A novel type of computer memory could, in theory, let you store tens or even hundreds of times as much data on your smartphone. Researchers at Rice University have demonstrated a more practical way to manufacture it.
The type of memory in question, resistive random access memory (RRAM), is being developed by several companies, but fabrication usually requires high-temperatures or voltages, making production difficult and expensive. The Rice researchers have shown a way to make RRAM at room temperature and with far lower voltages.
Like flash memory, RRAM can store data without a constant supply of power. Whereas flash memory stores bits of information in the form of charge in transistors, RRAM stores bits using resistance. Each bit requires less space, increasing the amount of information that can be stored in a given area.
What’s more, it should be easier to stack up layers of RRAM, helping to further increase the amount of information that can be packed onto a single chip. RRAM can also operate a hundred times faster than flash. Some prototypes can store data densely enough to enable a terabyte chip the size of a postage stamp.
“Why don’t you have all the movies you would like on your iPhone? It’s not because you wouldn’t like to, it’s because you don’t have room,” says James Tour, a professor of materials science at Rice University who led the work.
Several companies are making progress towards commercializing RRAM. A startup called Crossbar plans to release its first product, for embedded chips—the type found in car dashboards and coffee makers—by the end of the year (see “Denser, Faster Memory Challenges Both DRAM and Flash”). Tour says he expects to conclude a licensing deal with an unnamed memory manufacturer within two weeks.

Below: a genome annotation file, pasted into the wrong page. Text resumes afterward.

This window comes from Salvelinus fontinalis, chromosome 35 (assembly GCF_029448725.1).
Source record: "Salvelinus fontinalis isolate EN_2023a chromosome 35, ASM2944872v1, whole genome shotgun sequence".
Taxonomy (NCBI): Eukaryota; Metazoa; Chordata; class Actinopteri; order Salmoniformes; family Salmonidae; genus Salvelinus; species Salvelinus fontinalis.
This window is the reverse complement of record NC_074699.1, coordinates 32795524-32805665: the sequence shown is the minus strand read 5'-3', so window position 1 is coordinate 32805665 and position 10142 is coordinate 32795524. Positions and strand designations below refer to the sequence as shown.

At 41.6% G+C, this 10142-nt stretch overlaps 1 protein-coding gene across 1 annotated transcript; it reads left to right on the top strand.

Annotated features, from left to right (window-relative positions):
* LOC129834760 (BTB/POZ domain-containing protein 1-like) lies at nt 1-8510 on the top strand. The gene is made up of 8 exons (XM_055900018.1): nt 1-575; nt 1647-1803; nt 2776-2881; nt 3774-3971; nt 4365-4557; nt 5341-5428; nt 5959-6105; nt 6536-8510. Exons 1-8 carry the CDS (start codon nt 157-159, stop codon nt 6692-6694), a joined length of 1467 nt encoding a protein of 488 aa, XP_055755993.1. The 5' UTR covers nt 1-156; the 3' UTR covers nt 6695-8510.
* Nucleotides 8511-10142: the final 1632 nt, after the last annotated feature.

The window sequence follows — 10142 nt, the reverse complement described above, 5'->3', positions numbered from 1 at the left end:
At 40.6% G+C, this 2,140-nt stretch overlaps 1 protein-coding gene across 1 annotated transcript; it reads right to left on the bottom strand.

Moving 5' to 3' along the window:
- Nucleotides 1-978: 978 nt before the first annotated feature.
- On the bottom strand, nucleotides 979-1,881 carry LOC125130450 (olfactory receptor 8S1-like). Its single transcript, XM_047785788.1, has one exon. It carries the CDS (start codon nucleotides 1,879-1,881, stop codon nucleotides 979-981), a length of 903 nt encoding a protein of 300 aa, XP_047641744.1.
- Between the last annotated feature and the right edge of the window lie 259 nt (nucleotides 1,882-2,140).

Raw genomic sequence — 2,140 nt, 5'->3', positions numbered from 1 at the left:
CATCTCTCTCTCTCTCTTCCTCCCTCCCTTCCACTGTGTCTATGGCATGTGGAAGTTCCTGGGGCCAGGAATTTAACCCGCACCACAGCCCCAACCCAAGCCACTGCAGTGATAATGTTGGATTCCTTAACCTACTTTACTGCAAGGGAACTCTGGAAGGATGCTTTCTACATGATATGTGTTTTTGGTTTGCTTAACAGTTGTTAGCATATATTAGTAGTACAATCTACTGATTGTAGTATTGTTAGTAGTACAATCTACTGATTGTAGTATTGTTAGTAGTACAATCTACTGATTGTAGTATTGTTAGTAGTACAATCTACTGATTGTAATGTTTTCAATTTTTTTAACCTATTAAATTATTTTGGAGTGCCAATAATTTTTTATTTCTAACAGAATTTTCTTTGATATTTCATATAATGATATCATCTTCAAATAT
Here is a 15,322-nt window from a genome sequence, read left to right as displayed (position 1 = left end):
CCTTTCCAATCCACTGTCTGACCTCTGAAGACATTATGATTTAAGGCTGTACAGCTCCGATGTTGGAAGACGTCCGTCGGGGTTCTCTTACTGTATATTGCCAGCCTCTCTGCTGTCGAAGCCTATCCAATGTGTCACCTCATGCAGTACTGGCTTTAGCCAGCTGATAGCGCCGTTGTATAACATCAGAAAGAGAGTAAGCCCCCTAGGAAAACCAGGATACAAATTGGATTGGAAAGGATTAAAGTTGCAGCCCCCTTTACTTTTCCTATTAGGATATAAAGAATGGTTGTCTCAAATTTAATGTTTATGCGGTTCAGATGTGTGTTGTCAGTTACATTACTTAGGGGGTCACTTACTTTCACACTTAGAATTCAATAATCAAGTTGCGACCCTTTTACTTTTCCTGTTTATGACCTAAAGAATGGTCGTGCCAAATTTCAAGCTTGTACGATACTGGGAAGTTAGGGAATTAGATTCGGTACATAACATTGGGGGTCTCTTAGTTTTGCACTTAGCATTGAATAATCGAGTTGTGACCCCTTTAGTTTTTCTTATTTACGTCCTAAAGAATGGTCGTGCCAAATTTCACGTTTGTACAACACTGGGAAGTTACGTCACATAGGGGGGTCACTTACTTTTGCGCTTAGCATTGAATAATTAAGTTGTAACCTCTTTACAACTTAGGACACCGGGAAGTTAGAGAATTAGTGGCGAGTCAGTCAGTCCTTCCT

Tour’s process starts with a layer of silicon dioxide riddled with tiny holes—each five nanometers wide. This porous layer is sandwiched between two very thin layers of metal, which serve as electrodes. A voltage is applied, causing the metal to migrate into the holes, forming an electrical connection between the electrodes.
Finally, the researchers apply another voltage, causing a tiny break to form in the metal inside the pores, and silicon to form in this gap.
Bits can be stored by changing the conductivity of that silicon with a low-voltage pulse. The RRAM retains its set state until another pulse is used to rewrite the bit.
The new design requires lower voltages than previous designs. This prevents damage during manufacturing, and it means the memory can theoretically be switched hundreds of thousands of times, 100 times more than previous versions. The memory can also be made at room temperature, so it should be easier to integrate the memory storage with other electronics on a chip.
The new RRAM should also be more amenable to stacking. Some manufacturers are just starting to introduce flash memory with multiple layers. Samsung, for instance, is making a version that could eventually have as many as 24 layers. But the individual memory units on a flash chip require three connections, which makes forming multiple layers of memory difficult and expensive. The new RRAM design only requires two connections. In theory, the Rice researchers say, you could make hundreds of layers, each one so thin that the memory chip could still easily fit inside portable electronic products.
The new work is a “major step forward,” says Wei Lu, a professor of electrical engineering and computer science at the University of Michigan, and co-founder of Crossbar. But he notes there are several options for next-generation memory chips, and that getting advances to market is challenging. “While you can get many materials to switch,” Lu says, “making a product is a completely different story.”